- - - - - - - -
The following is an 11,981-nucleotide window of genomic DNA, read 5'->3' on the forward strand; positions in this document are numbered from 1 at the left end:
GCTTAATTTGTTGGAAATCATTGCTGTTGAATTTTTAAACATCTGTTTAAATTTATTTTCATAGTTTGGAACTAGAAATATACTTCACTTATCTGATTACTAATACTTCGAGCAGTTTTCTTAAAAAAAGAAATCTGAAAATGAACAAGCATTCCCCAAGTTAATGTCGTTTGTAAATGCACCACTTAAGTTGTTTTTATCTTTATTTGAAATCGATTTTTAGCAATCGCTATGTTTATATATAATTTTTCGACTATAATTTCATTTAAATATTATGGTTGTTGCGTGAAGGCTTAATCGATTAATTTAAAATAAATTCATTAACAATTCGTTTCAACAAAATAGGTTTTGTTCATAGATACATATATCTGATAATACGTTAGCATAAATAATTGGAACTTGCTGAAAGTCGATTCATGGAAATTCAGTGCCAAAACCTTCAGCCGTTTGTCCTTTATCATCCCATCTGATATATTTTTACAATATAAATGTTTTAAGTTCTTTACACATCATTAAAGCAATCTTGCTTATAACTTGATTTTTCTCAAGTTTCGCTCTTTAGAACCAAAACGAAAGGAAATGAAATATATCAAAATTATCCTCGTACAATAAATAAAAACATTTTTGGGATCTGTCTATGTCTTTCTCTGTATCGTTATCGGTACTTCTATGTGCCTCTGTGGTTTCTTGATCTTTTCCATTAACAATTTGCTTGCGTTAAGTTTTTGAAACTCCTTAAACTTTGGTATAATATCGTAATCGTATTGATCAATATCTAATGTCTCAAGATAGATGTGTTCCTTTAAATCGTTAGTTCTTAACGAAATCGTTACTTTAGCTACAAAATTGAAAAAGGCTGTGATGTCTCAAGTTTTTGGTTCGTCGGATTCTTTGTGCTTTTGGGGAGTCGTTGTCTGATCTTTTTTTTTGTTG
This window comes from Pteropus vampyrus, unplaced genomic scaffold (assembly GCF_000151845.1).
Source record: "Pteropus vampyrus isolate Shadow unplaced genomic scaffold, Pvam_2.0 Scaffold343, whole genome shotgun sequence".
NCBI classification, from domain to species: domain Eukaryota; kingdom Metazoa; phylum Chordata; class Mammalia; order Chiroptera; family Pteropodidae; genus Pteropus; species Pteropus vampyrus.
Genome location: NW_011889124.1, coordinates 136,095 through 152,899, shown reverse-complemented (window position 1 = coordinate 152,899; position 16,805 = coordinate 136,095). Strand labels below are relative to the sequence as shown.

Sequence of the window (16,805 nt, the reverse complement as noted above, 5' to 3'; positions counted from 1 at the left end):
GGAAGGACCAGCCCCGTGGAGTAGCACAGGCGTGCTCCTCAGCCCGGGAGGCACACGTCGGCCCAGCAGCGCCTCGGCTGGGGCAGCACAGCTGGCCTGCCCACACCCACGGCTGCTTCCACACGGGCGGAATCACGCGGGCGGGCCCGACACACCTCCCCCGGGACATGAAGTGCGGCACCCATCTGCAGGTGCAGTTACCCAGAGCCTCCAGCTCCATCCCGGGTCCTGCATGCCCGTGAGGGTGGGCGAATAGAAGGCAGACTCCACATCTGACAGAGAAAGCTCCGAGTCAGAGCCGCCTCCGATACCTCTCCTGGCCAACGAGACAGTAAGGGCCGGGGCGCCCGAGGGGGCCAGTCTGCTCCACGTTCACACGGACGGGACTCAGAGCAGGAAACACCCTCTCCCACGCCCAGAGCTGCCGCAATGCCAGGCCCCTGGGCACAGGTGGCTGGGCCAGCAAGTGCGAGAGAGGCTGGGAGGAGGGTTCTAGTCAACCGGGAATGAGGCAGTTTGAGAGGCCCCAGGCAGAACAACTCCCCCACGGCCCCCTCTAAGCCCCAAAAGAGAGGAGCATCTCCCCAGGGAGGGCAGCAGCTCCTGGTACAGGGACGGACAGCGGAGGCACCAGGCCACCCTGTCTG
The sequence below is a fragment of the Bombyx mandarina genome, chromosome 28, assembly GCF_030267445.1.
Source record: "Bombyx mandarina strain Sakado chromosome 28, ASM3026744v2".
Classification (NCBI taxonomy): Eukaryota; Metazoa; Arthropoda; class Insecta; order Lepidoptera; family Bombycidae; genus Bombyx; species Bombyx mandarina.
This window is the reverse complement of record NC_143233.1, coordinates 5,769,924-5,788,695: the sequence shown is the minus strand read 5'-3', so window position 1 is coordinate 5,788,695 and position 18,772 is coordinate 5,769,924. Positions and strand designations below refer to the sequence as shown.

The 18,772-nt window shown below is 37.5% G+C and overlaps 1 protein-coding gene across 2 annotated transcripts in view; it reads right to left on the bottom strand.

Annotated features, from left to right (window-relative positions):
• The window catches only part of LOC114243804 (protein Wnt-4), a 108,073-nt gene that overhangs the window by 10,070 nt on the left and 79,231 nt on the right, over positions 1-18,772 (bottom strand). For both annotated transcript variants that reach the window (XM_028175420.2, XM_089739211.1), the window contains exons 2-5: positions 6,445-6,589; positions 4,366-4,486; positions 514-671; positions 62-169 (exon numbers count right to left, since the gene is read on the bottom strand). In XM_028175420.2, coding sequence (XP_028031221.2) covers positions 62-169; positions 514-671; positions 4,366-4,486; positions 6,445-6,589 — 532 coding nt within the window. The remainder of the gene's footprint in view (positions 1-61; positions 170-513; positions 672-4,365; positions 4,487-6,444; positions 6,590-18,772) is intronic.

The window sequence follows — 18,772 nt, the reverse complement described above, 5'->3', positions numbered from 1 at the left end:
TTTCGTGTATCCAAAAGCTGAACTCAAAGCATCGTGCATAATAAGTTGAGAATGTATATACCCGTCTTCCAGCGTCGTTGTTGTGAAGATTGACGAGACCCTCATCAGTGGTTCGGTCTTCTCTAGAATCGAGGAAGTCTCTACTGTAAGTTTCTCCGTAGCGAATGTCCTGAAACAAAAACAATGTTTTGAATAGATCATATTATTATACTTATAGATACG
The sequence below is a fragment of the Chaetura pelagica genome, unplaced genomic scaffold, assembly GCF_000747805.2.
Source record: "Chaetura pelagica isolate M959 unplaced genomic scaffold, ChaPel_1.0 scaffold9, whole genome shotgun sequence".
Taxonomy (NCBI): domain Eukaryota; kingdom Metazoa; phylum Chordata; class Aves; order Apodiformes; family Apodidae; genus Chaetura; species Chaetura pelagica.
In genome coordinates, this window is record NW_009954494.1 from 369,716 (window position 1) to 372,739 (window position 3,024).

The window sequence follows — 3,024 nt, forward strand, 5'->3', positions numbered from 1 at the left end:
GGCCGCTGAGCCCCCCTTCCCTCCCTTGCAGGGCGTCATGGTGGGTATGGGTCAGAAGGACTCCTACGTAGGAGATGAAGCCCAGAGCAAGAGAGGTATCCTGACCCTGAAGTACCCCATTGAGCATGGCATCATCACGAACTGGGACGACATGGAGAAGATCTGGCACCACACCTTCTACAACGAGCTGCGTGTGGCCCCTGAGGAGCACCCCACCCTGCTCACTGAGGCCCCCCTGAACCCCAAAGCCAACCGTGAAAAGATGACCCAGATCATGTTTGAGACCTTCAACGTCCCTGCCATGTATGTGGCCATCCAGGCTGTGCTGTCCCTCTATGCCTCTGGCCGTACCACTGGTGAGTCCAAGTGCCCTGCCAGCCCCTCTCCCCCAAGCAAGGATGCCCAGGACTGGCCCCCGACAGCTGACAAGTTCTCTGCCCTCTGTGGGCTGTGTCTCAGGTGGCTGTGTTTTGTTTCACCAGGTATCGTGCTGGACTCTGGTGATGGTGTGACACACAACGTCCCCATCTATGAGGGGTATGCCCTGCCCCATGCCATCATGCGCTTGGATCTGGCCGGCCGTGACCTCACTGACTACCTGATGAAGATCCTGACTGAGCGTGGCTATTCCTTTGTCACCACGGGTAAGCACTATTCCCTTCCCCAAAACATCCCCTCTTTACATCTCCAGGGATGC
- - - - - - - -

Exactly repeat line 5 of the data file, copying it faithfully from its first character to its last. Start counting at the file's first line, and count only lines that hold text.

NCBI classification, from domain to species: domain Eukaryota; kingdom Metazoa; phylum Chordata; class Mammalia; order Chiroptera; family Pteropodidae; genus Pteropus; species Pteropus vampyrus.